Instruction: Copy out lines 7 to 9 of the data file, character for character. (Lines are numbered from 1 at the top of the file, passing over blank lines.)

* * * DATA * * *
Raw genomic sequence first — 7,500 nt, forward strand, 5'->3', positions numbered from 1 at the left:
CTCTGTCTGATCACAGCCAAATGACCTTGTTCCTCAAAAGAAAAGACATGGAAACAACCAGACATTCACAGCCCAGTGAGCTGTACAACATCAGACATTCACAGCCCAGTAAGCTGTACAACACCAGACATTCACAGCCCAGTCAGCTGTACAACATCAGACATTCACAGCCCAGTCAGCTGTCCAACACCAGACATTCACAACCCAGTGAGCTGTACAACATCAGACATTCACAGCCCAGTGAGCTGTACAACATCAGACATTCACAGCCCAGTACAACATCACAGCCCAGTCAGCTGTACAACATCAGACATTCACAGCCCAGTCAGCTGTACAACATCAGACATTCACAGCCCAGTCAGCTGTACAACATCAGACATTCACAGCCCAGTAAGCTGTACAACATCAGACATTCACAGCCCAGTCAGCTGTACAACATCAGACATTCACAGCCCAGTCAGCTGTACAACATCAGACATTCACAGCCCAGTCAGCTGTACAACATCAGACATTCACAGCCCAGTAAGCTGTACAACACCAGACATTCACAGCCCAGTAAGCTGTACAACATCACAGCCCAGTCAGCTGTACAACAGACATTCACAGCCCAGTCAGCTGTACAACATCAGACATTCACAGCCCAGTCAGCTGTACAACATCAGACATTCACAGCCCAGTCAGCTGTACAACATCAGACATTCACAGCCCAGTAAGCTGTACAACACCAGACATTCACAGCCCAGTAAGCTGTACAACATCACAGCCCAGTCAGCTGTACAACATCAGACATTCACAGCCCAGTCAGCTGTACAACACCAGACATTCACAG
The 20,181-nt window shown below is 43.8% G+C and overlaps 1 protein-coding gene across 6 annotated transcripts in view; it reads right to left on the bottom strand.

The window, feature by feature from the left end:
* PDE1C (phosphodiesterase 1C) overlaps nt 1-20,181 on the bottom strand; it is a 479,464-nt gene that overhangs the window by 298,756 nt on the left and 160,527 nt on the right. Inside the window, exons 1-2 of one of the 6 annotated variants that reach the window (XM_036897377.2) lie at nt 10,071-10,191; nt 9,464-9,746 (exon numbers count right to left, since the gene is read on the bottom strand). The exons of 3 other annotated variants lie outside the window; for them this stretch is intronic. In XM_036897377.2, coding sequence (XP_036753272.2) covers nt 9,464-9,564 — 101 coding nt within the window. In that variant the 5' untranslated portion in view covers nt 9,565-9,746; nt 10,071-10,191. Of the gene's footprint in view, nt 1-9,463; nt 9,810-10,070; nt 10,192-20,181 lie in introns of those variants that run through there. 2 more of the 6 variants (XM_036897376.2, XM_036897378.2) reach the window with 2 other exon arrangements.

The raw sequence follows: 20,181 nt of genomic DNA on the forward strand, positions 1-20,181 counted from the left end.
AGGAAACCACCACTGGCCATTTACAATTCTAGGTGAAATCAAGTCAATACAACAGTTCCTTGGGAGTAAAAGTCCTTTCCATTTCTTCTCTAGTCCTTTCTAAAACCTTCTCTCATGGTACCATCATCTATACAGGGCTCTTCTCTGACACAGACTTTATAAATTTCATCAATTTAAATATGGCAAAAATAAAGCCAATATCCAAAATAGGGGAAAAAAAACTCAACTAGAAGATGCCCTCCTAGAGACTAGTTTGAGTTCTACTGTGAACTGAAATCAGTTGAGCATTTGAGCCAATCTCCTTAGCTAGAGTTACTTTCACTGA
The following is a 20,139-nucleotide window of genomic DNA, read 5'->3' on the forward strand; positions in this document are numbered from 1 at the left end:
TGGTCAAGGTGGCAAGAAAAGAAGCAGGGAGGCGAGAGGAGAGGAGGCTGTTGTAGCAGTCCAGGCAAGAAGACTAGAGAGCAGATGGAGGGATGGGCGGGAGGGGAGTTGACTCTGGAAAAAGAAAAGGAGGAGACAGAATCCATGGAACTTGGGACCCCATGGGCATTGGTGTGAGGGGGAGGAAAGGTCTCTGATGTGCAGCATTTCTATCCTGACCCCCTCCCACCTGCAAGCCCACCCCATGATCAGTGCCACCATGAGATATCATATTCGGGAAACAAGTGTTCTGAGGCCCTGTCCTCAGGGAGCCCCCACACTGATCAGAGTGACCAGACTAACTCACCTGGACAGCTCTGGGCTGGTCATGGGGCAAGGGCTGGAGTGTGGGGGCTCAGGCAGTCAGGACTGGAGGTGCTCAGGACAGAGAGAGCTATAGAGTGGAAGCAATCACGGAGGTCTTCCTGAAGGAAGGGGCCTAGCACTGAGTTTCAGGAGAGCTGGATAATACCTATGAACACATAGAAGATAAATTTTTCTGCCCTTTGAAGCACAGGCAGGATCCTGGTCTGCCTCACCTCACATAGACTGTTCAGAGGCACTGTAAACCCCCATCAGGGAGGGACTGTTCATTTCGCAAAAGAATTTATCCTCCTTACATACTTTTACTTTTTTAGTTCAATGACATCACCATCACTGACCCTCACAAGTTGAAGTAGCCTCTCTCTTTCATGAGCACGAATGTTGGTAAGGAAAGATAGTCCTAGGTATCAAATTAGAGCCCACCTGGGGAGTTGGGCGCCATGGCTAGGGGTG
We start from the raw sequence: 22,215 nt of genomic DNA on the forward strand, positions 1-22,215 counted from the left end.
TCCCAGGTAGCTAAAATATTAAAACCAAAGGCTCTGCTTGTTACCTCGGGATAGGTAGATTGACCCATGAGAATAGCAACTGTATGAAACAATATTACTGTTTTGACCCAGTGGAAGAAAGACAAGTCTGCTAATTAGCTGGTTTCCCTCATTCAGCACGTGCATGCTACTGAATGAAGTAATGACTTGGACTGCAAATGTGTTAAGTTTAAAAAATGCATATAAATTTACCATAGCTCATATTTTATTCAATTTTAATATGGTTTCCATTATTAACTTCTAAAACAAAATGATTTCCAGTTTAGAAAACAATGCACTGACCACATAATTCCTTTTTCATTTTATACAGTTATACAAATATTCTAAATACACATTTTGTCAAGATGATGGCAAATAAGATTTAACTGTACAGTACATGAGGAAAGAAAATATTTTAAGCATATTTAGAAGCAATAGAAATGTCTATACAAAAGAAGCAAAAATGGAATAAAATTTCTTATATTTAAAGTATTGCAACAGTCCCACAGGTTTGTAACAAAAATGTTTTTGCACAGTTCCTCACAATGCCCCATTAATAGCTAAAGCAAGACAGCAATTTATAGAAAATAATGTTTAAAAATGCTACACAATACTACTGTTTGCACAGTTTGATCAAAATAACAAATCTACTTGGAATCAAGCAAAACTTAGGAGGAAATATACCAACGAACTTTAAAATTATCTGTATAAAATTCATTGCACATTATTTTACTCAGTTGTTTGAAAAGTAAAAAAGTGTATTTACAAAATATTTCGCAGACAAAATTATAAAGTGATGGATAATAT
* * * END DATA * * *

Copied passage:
AGGAAACCACCACTGGCCATTTACAATTCTAGGTGAAATCAAGTCAATACAACAGTTCCTTGGGAGTAAAAGTCCTTTCCATTTCTTCTCTAGTCCTTTCTAAAACCTTCTCTCATGGTACCATCATCTATACAGGGCTCTTCTCTGACACAGACTTTATAAATTTCATCAATTTAAATATGGCAAAAATAAAGCCAATATCCAAAATAGGGGAAAAAAAACTCAACTAGAAGATGCCCTCCTAGAGACTAGTTTGAGTTCTACTGTGAACTGAAATCAGTTGAGCATTTGAGCCAATCTCCTTAGCTAGAGTTACTTTCACTGA
The following is a 20,139-nucleotide window of genomic DNA, read 5'->3' on the forward strand; positions in this document are numbered from 1 at the left end:
TGGTCAAGGTGGCAAGAAAAGAAGCAGGGAGGCGAGAGGAGAGGAGGCTGTTGTAGCAGTCCAGGCAAGAAGACTAGAGAGCAGATGGAGGGATGGGCGGGAGGGGAGTTGACTCTGGAAAAAGAAAAGGAGGAGACAGAATCCATGGAACTTGGGACCCCATGGGCATTGGTGTGAGGGGGAGGAAAGGTCTCTGATGTGCAGCATTTCTATCCTGACCCCCTCCCACCTGCAAGCCCACCCCATGATCAGTGCCACCATGAGATATCATATTCGGGAAACAAGTGTTCTGAGGCCCTGTCCTCAGGGAGCCCCCACACTGATCAGAGTGACCAGACTAACTCACCTGGACAGCTCTGGGCTGGTCATGGGGCAAGGGCTGGAGTGTGGGGGCTCAGGCAGTCAGGACTGGAGGTGCTCAGGACAGAGAGAGCTATAGAGTGGAAGCAATCACGGAGGTCTTCCTGAAGGAAGGGGCCTAGCACTGAGTTTCAGGAGAGCTGGATAATACCTATGAACACATAGAAGATAAATTTTTCTGCCCTTTGAAGCACAGGCAGGATCCTGGTCTGCCTCACCTCACATAGACTGTTCAGAGGCACTGTAAACCCCCATCAGGGAGGGACTGTTCATTTCGCAAAAGAATTTATCCTCCTTACATACTTTTACTTTTTTAGTTCAATGACATCACCATCACTGACCCTCACAAGTTGAAGTAGCCTCTCTCTTTCATGAGCACGAATGTTGGTAAGGAAAGATAGTCCTAGGTATCAAATTAGAGCCCACCTGGGGAGTTGGGCGCCATGGCTAGGGGTG